The provider is also an IET Centre of Excellence ! Yes, the Institute of Engineering and Technology, the same body that many of us look to for guidance and advice, and support through membership.

The course includes four City & Guilds qualifications according to the advertising, including the 2382-15, (17th Edition Regs), 2392-10 (inspection and testing) and 2393 (Building Regs). So what is my problem?

I have a real issue about the idea of 'Domestic Installers', again it is just my personal opinion, but I believe you are either an electrician, or you are not. Domestic Installer has created a kind of sub-class of electrical installer, based on the idea that wiring houses is easy and does not require the same level of skill and understanding and knowledge that the electricians installing in commercial and industrial premises have to possess. True enough, the basic concept of wiring circuits in houses seems fairly straight-forward to most of us, but just because an electrical circuit works, does not mean it is safe, as the photo above clearly shows!.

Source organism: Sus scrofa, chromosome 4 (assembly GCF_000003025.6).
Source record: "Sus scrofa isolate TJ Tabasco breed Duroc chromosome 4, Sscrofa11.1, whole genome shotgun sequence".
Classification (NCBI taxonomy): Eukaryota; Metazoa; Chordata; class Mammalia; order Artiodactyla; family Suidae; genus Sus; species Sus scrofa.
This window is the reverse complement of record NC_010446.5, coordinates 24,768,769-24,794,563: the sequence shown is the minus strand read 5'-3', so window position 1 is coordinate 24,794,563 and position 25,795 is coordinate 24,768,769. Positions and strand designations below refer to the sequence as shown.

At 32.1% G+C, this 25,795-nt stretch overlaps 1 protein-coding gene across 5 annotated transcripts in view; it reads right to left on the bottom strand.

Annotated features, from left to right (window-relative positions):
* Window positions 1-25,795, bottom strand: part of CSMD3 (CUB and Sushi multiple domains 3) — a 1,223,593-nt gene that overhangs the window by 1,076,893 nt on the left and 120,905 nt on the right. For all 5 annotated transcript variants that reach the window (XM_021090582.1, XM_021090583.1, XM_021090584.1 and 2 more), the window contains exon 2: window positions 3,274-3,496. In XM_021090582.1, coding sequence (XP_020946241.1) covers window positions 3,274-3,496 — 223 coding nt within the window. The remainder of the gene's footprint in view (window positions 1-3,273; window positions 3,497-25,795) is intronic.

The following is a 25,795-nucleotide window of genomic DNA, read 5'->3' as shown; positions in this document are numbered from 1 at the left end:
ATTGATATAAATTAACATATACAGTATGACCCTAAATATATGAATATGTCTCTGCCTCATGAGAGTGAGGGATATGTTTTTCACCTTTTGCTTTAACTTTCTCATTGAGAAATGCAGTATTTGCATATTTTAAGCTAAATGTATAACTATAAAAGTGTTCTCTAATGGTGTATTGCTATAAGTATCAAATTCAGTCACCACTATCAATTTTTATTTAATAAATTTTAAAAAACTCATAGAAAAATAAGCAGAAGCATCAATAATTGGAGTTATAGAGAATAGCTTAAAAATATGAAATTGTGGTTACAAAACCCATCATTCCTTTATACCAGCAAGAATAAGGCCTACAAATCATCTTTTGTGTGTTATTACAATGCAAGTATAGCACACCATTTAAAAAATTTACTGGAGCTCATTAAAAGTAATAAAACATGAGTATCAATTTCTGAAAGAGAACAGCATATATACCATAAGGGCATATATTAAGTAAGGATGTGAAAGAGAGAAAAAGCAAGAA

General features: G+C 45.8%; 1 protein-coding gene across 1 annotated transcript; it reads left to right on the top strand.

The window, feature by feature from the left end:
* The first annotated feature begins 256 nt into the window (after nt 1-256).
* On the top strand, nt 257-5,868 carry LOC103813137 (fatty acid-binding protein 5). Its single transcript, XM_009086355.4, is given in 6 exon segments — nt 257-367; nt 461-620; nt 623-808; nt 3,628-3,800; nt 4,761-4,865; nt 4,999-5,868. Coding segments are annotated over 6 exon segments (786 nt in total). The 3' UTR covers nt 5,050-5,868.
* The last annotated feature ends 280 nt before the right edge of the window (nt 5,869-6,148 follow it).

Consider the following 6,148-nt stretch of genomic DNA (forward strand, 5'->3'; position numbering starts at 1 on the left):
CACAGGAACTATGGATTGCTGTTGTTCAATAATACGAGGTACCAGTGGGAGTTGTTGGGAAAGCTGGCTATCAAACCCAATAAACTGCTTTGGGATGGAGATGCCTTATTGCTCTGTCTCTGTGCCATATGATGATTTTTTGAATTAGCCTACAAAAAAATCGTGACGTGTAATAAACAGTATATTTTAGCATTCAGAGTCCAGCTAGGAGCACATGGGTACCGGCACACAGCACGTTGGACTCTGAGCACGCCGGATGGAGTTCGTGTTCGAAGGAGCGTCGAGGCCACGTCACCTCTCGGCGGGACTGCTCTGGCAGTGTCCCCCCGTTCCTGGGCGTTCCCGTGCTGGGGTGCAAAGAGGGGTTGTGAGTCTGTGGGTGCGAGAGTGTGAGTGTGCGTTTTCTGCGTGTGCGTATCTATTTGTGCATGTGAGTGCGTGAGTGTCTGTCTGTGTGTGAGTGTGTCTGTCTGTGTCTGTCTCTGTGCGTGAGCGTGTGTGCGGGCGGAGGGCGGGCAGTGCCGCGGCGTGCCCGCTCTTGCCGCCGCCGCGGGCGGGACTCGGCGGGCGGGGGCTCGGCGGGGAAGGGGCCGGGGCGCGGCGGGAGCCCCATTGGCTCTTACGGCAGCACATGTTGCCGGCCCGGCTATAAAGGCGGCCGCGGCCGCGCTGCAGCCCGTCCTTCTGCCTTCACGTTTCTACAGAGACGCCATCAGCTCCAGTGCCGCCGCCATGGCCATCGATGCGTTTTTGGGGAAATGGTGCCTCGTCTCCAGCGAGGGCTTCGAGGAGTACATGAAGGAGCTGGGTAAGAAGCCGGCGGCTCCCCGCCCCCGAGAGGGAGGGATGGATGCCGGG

I firmly believe that we need to be especially careful when working in domestic properties, to ensure that proper design and installation is carefully carried out, and then fully inspected, tested and certified. Once we leave the premise, the installation is at the mercy of the occupier, to use or abuse as they see fit, and invariably there is no thought of maintenance such as quarterly testing of RCD's.